Gurav K.,Karnataka Health Promotion Trust |
Bradley J.,University of Quebec |
Chandrashekhar Gowda G.,Swasti Health Resource Center |
Alary M.,University of Quebec
Culture, Health and Sexuality | Year: 2014
A qualitative study was conducted to obtain a detailed understanding of two key determinants of condom breakage - 'rough sex' and poor condom fit - identified in a recent telephone survey of female sex workers, in Bangalore, India. Transcripts from six focus-group discussions involving 35 female sex workers who reported condom breakage during the telephone survey were analysed. Rough sex in different forms, from over-exuberance to violence, was often described by sex workers as a result of clients' inebriation and use of sexual stimulants, which, they report, cause tumescence, excessive thrusting and sex that lasts longer than usual, thereby increasing the risk of condom breakage. Condom breakage in this setting is the result of a complex set of social situations involving client behaviours and power dynamics that has the potential to put the health and personal lives of sex workers at risk. These findings and their implications for programme development are discussed. © 2014 © 2014 Taylor & Francis.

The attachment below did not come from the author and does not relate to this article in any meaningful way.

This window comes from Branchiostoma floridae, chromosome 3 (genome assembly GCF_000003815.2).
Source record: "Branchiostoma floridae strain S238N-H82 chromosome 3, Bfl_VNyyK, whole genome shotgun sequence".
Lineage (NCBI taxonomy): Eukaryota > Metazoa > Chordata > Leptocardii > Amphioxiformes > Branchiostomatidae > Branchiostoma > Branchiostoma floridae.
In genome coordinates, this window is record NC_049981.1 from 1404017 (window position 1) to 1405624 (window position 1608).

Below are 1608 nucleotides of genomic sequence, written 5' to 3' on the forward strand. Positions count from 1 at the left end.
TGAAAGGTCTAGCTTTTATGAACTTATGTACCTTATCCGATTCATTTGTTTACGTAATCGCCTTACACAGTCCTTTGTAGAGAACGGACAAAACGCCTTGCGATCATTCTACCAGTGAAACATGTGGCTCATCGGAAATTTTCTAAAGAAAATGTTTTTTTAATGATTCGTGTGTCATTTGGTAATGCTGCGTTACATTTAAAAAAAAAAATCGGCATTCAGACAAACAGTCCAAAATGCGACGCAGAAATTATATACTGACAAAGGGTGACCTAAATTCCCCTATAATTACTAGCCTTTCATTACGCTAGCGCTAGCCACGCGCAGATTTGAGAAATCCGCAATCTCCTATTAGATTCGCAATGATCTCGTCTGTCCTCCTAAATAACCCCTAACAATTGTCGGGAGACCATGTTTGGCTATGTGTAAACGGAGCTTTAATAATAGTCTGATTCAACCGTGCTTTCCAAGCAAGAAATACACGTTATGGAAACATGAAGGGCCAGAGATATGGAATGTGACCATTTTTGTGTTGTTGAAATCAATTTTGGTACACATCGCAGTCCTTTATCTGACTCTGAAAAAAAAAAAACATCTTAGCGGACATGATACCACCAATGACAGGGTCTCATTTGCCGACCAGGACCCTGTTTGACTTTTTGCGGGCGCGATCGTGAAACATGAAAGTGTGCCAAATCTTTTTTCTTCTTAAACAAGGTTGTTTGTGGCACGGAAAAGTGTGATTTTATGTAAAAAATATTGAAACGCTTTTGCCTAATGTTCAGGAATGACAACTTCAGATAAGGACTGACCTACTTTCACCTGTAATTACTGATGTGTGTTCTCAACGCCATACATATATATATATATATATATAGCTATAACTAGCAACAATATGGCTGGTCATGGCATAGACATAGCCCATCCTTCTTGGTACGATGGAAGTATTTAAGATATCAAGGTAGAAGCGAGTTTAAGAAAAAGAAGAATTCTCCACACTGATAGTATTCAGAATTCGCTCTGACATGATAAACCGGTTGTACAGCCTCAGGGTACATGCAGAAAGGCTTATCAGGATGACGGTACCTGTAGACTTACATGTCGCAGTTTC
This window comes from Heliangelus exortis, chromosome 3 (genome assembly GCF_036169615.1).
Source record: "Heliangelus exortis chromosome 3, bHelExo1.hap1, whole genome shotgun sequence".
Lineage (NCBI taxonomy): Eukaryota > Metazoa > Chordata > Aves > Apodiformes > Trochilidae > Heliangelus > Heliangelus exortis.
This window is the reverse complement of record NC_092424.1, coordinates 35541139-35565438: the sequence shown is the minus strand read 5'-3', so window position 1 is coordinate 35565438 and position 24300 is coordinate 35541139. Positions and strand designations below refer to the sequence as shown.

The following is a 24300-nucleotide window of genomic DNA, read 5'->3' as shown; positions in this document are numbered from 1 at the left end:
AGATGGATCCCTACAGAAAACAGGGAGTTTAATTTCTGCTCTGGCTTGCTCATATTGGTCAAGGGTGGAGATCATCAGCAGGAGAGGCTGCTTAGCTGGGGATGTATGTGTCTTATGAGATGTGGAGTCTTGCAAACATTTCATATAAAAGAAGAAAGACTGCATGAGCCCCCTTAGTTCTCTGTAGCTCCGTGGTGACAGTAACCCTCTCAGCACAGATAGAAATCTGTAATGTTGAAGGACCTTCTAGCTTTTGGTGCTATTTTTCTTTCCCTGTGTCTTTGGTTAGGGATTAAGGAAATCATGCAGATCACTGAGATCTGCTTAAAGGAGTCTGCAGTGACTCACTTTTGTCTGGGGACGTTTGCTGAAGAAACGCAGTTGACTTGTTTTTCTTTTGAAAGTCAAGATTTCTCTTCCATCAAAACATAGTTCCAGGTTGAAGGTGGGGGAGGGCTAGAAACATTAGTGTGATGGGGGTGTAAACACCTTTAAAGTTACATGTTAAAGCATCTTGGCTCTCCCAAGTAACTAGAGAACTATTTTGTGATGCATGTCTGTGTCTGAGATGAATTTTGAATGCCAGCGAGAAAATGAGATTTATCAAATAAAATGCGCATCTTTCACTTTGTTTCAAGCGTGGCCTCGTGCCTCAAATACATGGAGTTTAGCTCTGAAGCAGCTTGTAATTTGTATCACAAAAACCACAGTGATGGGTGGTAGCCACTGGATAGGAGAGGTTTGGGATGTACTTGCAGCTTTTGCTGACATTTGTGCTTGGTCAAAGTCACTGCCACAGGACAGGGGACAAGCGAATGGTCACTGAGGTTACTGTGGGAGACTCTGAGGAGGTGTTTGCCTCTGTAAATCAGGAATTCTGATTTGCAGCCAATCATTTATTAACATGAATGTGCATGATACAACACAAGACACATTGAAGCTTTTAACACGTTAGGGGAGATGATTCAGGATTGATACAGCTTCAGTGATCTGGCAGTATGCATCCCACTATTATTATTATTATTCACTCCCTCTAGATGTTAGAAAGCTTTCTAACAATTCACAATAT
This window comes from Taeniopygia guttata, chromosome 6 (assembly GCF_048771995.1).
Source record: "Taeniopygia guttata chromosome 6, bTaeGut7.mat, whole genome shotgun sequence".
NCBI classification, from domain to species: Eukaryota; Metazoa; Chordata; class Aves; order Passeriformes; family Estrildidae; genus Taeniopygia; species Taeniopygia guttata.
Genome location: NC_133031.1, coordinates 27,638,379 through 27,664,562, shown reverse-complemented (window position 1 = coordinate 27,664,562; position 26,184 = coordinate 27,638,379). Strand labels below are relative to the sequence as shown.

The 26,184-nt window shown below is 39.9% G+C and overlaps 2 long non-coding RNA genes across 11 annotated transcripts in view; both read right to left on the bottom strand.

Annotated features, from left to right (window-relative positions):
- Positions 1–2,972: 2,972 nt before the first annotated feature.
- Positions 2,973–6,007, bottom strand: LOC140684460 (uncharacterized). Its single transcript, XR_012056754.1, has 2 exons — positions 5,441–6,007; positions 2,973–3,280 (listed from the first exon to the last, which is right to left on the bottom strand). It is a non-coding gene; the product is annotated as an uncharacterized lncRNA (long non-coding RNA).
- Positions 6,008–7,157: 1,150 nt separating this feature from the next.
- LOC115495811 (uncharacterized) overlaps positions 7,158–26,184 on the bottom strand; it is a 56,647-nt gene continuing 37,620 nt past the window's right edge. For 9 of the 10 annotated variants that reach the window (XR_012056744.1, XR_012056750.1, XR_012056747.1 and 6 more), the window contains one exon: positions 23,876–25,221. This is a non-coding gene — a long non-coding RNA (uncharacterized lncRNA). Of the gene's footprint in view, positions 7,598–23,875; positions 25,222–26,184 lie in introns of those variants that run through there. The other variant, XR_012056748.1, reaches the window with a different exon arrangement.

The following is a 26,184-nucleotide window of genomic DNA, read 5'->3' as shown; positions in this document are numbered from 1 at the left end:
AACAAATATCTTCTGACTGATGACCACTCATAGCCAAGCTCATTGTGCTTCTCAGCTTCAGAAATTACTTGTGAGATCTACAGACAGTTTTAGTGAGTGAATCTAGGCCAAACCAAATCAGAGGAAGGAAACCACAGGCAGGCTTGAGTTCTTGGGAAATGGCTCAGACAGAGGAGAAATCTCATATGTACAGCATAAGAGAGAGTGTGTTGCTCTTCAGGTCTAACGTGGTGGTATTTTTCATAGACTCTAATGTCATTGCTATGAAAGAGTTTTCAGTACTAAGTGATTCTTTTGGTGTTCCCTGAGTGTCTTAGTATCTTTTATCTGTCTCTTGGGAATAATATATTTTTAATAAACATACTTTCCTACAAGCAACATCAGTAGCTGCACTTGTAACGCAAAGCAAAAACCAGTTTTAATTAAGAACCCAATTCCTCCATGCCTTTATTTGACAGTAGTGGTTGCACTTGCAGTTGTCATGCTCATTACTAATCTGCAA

Ramesh B.M.,University of Manitoba |
Beattie T.S.H.,London School of Hygiene and Tropical Medicine |
Shajy I.,Karnataka Health Promotion Trust |
Washington R.,University of Manitoba |
And 5 more authors.
Sexually Transmitted Infections | Year: 2010